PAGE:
Soon after the Jaredites arrived in the Promised Land, Eon, a grandson of the Brother of Jared, was asked by his grandfather to create a way to publish their prophecies and writings. He was a prayerful man and sought inspiration and guidance from the Lord.
Since they brought records and writings with them to the promised land, Eon used those as an example of what he needed to do as well as crafting new methods of printing their records. All the resources they needed to create the best supplies were plentifully found in the Promised Land. Gold, silver, brass, copper, among other metals, were found and made into thin plates. Different types of wood was harvested and made into various types of paper. Flax grew in abundance and was used to create linens for a type of paper, as well as cloth. It seemed that the ability to publish writings and scriptures came easily for Eon and those who helped him. They found amazing resources to formulate the best inks, paints, and other materials to write with. Because God knew how important writing down their scriptures, prophecies, histories, and stories was and He provided them with the various processes to do that.
Writings that Eon wanted to preserve for generations, especially scriptures, prophecies, and histories, were carefully etched into metal plates. Many different metals were used, depending on the book and what the author desired. Original scriptures and histories were put on the best metals Eon could find then preserved in a safe place to be handed down through the generations. Eon prayed earnestly that those records would be preserved, even in times of wickedness, which he knew would come. In answer to his fervent prayers, God reassured him that the scriptures, prophecies, and histories would be preserved so in a future day, they would bring light to an ever darkening world.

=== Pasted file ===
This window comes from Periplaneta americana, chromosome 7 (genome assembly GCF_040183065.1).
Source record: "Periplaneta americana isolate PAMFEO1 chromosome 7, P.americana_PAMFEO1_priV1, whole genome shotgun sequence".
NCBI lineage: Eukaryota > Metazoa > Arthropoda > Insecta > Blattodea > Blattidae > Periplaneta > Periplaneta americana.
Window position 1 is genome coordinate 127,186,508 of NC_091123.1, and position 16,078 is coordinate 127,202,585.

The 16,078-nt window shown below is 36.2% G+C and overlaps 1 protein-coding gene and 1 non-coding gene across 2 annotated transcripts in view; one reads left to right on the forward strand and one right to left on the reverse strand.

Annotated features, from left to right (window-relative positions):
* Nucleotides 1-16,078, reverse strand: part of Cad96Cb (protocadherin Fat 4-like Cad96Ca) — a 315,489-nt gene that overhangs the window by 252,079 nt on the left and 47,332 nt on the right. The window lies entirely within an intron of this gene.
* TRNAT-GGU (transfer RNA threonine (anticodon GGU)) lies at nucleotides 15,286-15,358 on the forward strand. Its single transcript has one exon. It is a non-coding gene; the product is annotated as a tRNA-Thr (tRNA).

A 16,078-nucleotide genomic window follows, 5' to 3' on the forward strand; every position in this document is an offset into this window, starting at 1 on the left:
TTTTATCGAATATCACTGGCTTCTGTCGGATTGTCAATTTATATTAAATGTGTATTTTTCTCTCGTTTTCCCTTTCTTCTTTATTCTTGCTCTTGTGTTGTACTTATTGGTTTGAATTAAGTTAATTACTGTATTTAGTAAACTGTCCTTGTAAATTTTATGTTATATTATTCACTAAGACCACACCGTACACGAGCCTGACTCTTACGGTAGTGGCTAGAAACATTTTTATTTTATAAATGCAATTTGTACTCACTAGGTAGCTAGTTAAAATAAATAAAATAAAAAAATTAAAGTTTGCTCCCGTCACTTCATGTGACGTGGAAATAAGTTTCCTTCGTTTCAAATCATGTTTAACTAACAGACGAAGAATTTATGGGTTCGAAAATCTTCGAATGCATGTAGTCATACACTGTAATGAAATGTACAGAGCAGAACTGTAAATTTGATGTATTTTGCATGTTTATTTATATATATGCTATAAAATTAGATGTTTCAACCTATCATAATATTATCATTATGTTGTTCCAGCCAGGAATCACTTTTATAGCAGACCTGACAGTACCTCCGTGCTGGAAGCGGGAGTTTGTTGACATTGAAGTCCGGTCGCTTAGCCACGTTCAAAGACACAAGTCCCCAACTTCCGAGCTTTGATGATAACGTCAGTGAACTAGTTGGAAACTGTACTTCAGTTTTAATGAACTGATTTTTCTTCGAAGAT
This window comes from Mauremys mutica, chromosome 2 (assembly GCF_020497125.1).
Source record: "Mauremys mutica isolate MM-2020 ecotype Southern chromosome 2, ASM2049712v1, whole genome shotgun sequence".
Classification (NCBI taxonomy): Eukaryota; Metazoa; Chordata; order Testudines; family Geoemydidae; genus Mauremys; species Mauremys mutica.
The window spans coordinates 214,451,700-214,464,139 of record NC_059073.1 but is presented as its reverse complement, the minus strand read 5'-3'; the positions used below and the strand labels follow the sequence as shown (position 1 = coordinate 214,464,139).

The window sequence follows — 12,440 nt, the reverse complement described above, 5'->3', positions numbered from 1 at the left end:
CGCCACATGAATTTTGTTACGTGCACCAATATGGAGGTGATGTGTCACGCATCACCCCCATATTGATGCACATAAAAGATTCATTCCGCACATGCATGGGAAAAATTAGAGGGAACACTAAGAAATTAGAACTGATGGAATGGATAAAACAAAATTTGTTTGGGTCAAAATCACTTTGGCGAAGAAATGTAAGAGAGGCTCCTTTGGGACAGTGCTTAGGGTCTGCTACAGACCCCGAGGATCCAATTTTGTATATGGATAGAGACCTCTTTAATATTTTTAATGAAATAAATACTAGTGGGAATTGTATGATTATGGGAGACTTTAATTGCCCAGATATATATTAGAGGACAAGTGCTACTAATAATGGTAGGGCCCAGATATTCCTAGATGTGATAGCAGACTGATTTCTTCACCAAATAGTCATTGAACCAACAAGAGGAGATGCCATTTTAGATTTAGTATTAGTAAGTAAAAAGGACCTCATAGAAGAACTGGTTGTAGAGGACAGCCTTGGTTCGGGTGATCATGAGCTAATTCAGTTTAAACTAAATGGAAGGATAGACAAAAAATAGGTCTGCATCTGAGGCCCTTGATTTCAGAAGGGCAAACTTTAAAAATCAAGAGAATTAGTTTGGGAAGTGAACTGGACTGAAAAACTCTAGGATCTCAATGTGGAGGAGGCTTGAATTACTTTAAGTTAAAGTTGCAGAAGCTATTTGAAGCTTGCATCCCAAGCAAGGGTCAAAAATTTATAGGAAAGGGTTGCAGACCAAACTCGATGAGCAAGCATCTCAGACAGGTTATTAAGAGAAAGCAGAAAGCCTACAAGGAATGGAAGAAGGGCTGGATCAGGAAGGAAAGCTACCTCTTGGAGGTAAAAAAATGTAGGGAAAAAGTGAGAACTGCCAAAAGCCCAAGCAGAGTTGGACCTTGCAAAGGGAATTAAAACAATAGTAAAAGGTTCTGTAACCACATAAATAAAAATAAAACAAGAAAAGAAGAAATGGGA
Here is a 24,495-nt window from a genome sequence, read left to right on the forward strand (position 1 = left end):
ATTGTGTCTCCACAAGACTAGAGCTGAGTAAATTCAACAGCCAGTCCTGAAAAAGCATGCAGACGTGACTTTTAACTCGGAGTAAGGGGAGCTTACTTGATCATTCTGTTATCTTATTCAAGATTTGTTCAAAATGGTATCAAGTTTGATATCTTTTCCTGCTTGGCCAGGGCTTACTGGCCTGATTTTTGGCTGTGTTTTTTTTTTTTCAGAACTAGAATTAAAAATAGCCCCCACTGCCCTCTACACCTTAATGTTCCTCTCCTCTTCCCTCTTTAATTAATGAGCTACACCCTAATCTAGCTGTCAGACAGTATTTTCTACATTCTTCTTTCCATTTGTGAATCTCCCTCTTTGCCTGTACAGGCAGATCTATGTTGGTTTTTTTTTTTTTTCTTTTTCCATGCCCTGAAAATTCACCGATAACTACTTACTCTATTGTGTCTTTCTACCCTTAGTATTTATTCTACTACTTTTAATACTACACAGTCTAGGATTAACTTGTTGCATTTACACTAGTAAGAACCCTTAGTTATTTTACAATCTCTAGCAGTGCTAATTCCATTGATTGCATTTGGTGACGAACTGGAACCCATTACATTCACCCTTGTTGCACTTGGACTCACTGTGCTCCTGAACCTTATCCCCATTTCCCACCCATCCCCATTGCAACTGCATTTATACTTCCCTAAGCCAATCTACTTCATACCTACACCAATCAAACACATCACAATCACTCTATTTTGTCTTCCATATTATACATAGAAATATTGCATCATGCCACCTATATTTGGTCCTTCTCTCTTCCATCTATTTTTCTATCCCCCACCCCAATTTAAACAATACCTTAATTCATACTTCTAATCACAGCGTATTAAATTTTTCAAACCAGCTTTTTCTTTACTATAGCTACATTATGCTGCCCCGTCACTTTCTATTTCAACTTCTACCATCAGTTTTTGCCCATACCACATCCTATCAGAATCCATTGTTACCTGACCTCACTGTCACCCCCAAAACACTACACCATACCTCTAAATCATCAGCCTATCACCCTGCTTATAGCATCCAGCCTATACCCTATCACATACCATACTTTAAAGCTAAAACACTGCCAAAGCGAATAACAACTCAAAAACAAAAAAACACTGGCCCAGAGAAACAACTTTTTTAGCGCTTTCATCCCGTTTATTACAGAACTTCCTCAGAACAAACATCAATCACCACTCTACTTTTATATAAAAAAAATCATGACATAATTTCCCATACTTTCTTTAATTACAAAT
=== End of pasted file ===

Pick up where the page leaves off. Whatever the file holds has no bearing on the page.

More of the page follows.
Using the best paper they could make, Eon created a type of lithograph to quickly and easily make several copies of writings. Working with the authors and orators, they etched the words onto specialized plates and covered the plates with selected inks. Then he placed the sheets of paper on the plates and the words and sometime pictures were transferred to the paper. The sheets would then be tied or glued together and enclosed in a leather cover to protect the pages. Several books could be made in one day and then sold in various markets. This method of publishing made it possible for several copies of scriptures and histories to be distributed. Eon knew that printing on paper would not last as long as metal plates, but it was an excellent way to produce multiple copies of documents. Although a copy of the scriptures, prophecies, and histories were etched into the metal plates for preservation, copies were printed on paper so each person could have their own copies. Authors who wrote and published stories, poems, and information generally used paper. Occasionally, some authors chose to preserve their work and would take the time to etch their words on plates.
As the Jaredites continued to gain knowledge, they recorded what they learned to be passed down through the generations.